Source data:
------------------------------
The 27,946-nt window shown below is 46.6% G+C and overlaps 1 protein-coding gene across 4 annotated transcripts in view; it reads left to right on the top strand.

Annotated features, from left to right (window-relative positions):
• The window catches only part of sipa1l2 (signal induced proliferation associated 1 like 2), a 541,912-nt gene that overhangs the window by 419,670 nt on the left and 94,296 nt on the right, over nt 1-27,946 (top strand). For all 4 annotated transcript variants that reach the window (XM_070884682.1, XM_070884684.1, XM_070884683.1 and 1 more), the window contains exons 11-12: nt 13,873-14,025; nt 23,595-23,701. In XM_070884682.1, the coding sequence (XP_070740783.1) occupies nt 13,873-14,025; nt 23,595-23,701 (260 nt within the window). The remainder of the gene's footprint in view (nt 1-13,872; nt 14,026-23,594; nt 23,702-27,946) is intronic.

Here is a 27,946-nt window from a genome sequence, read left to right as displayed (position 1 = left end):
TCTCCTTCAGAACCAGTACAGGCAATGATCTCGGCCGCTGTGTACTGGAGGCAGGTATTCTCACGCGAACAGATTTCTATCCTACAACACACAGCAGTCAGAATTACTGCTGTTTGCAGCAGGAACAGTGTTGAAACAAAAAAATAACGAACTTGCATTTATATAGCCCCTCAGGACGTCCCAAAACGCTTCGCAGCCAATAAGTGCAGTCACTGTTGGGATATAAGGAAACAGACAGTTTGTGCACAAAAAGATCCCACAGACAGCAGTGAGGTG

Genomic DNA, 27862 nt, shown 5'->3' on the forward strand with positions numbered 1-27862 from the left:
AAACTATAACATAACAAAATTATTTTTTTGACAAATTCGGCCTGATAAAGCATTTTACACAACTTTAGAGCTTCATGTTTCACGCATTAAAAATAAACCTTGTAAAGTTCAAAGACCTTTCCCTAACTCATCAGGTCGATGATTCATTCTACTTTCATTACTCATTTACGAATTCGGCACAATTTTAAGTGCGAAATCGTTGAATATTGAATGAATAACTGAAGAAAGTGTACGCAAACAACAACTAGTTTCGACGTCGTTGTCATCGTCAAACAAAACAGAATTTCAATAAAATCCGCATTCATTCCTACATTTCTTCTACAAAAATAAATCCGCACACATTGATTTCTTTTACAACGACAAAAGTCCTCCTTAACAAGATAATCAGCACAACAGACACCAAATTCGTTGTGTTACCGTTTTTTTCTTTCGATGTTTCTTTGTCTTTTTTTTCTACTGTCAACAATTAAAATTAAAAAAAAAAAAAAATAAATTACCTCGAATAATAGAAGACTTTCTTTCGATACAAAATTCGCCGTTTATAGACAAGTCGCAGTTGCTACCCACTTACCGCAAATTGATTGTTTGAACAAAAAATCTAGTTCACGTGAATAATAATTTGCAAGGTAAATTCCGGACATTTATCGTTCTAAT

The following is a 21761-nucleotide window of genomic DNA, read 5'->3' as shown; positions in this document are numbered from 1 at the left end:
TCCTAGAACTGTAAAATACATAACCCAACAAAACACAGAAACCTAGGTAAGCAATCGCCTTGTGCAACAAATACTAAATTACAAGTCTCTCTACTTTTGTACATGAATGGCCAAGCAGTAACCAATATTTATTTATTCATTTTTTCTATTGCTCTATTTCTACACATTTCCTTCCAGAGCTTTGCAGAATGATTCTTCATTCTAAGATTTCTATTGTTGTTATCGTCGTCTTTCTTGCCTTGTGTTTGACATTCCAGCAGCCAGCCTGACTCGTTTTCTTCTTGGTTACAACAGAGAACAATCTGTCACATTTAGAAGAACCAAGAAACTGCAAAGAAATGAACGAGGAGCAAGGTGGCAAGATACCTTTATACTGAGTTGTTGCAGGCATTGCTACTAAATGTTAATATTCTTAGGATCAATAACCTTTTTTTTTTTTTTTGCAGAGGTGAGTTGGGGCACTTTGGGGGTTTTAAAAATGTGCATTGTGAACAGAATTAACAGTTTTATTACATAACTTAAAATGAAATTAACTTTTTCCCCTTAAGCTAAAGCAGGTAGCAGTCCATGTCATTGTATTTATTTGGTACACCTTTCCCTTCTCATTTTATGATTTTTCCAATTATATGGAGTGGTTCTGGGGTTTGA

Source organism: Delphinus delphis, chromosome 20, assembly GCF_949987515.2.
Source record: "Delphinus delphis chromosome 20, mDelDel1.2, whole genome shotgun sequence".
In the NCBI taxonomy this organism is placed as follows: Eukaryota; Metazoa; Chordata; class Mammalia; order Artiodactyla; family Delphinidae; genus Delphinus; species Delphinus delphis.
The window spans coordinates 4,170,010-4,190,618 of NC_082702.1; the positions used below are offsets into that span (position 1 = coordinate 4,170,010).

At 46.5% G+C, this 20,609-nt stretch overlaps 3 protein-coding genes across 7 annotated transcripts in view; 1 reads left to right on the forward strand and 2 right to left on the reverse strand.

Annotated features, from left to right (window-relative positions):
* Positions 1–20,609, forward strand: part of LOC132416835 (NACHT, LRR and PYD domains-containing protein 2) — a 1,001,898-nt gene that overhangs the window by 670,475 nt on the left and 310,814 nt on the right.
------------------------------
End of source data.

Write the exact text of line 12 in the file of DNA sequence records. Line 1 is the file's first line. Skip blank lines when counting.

In the NCBI taxonomy this organism is placed as follows: Eukaryota; Metazoa; Chordata; class Mammalia; order Artiodactyla; family Delphinidae; genus Delphinus; species Delphinus delphis.